A group of woodcutters reported this to the concerned authorities after they had the spotted the girl who is believed to be 10 to 12 years old. When the police found the girl she was being protected by the monkeys who also attacked the an officer as the girl screeched at him, the New Indian Express reported this week. After the officer got hold of the girl he was chased by the monkeys. The girl was soon admitted to a local hospital in Bahraich, a city in the state of Uttar Pardesh.
The doctors believe that the girl had been raised by the monkeys for quite some time now. The police have been searching reports of missing children to identify her.
Based on her behavior it is believed that she could have been living with the monkeys since she was an infant, and when she arrived at the hospital she had wounds all over her body “Her nails and hair were unkempt like monkeys” said Dinesh Tripathi, a Bahraich police officer. She looked weak, although she was able to walk on her feet, she would sometime fall on all fours.
“The way she moved, even her eating habits were like that of an animal,” D.K. Singh, chief medical superintendent at Bahraich District
Hospital, told the Associated Press in an interview recorded on video.
“She would throw food on the ground and eat it directly with her mouth, without lifting it with her hands. She used to move around using only her elbows and her knees.”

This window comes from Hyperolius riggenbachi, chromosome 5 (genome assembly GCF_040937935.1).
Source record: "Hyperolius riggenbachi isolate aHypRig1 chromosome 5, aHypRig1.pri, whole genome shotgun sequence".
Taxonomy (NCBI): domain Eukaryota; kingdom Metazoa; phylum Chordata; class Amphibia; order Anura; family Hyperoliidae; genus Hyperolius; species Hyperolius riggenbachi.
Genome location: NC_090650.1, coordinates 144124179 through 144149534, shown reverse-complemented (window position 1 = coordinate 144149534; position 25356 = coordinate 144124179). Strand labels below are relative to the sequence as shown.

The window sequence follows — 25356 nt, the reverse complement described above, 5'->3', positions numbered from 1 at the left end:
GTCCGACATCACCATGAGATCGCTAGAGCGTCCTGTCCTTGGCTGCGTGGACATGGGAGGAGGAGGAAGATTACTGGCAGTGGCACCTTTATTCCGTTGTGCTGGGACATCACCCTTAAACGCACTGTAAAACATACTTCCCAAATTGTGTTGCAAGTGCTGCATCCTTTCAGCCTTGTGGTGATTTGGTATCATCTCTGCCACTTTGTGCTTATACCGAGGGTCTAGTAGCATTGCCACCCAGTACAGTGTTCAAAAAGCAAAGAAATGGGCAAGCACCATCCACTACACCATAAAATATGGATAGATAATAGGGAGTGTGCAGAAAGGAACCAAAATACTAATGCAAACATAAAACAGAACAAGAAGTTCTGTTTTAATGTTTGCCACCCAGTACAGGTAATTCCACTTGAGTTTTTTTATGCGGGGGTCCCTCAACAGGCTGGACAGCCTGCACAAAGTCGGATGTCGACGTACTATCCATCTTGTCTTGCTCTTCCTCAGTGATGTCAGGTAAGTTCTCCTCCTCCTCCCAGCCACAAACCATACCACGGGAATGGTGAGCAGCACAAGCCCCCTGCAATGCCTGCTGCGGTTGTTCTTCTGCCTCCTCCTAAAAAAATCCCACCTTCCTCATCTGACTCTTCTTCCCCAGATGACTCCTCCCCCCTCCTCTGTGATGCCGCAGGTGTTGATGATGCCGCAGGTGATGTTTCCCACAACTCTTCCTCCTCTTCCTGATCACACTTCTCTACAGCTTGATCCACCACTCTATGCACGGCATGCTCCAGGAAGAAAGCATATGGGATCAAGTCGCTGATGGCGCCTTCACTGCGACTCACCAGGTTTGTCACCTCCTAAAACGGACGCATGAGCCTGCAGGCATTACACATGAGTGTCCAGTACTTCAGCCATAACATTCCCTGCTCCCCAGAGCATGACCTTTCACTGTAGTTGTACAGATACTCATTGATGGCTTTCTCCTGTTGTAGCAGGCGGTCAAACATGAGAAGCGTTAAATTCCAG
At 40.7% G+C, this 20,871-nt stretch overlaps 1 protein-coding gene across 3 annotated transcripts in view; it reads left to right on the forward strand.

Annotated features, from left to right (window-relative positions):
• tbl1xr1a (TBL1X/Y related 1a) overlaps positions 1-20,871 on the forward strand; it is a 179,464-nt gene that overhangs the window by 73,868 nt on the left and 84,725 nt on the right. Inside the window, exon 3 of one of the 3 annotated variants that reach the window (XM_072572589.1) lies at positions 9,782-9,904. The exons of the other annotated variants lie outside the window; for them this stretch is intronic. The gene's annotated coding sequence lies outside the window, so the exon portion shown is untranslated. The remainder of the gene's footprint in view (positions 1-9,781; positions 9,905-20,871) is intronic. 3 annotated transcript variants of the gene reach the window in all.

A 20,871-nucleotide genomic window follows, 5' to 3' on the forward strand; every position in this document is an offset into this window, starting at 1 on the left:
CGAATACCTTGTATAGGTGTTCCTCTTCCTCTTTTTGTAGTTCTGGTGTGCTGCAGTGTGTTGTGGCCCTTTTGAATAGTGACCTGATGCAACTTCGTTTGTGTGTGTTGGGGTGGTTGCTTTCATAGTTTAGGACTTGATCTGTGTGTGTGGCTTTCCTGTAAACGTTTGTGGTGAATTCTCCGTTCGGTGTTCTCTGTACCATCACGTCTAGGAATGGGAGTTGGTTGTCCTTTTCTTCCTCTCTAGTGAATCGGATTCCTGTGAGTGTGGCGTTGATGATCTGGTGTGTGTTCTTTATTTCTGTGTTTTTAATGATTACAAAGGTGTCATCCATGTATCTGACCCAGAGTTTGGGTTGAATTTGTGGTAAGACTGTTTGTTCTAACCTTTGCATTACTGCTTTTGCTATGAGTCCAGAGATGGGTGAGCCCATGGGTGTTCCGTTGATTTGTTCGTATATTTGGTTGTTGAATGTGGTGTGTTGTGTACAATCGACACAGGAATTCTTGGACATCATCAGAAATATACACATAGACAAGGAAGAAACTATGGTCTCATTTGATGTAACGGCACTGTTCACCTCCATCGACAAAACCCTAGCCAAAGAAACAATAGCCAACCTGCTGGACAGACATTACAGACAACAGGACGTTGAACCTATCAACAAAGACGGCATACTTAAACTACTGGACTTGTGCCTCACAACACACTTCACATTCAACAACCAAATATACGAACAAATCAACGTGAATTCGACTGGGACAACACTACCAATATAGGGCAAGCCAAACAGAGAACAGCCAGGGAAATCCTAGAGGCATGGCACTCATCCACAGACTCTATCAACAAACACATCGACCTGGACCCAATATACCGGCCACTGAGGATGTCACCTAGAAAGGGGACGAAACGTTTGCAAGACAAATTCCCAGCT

The doctors are now working to teach her how to behave like a human so that she can transition to normal human life. “She behaves like an ape and screams loudly if doctors try to reach out to her,” Singh told the New Indian Express. Another doctor treating her said the girl struggles to understand anything, and makes apelike noises and facial expressions. But over the past two months, the girl’s health and behavior have improved significantly, doctors say. She has begun to walk normally by herself and eat food with her own hands. She is still unable to speak, and has begun to use gestures to communicate. Occasionally, she smiles, according to a hospital spokesman.
She is not the only one in the world there have been other cases as well such as the British woman Marina Chapman who is said to have lived with monkeys in the Colombian jungle and later wrote a book about it. Six-year-old John Ssebunya was found living with green vervet monkeys in the Ugandan jungle in 1991. He is believed to have run away from home when he was 3 years old after seeing his father murder his mother. He was placed in an orphanage and was later adopted. He learned to speak, became a member of the Pearl of Africa children’s choir and participated in the Special Olympics, later moving into a home of his own.
Ssebunya’s story was in a number of documentaries such as that of anthropologist Mary Ann Ochota. On her website, Ochota wrote about her experiences meeting these children and learning their stories. Cases of such children can provide insight into human child development, cultural attitudes to disability, and how different societies categorize and explain relationships between humans and animals. But these “strange, feral children are also often a source of shame and secrecy within a family or community,” she wrote.
“These aren’t Jungle Book stories, they’re often harrowing cases of neglect and abuse,” Ochota wrote. “And it’s all too likely because of a tragic combination of addiction, domestic violence and poverty. These are kids who fell through the cracks, who were forgotten, or ignored, or hidden.”